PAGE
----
Re-read section 4 of the C Ianguage Standard
No, I have much better things to do with my time than jump through software politically correct hoops deciding if something is or isn't part of a core language. In my book if it needs an include file then it isn't period. Most of C is written in C and has to be added later. It was designed like that and has developed like that. If I was in to compiler writing then yes the standard would be important, but I am not and I have no need to.
There is a myth that C is portable, this was never true, it isn't true and it will never be true. Sure it is quite portable but in any real system you will always have to change something to get it to run on another system, or even the same system but another environment.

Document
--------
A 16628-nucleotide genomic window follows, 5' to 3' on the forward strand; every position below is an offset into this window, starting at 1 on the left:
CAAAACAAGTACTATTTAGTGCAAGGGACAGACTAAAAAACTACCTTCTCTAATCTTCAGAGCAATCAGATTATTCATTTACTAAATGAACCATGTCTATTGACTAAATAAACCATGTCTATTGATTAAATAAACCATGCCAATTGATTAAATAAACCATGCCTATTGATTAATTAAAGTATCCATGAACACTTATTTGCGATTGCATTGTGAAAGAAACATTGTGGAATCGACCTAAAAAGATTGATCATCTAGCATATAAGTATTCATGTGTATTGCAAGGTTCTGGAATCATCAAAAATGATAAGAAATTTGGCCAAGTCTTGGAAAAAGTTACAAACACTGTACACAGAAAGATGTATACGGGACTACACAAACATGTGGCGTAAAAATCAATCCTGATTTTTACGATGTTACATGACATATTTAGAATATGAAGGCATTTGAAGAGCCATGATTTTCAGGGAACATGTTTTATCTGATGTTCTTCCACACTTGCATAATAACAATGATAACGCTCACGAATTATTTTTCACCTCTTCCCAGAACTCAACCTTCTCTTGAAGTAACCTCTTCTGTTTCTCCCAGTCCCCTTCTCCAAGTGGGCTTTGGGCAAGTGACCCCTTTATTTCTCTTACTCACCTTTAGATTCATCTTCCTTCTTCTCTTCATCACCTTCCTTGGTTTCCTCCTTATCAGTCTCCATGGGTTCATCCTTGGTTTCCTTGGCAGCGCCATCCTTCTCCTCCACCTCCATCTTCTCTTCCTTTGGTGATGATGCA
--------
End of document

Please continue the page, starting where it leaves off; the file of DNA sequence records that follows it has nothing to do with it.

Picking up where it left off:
Without being personal, as I have never had to work with you, I have had to manage people who show this attitude to standards. They have been all, without exception, very good at the nit picking, and hopeless at actually getting stuff to work correctly in the space allotted, and the speed required, on any given processor.
The simple fact that I/O is at different addresses on different processors means there is always going to be some fettling needed when switching processors. Couple that with different types of built in hardware, UARTS, I2C, SPI, A/D, D/D and other such goodies completely knocks on the head the concept of portability at the level the OP is asking about.
Since that acid test eliminates all standard functions
Standard functions are what they say standard functions, not part of the core language.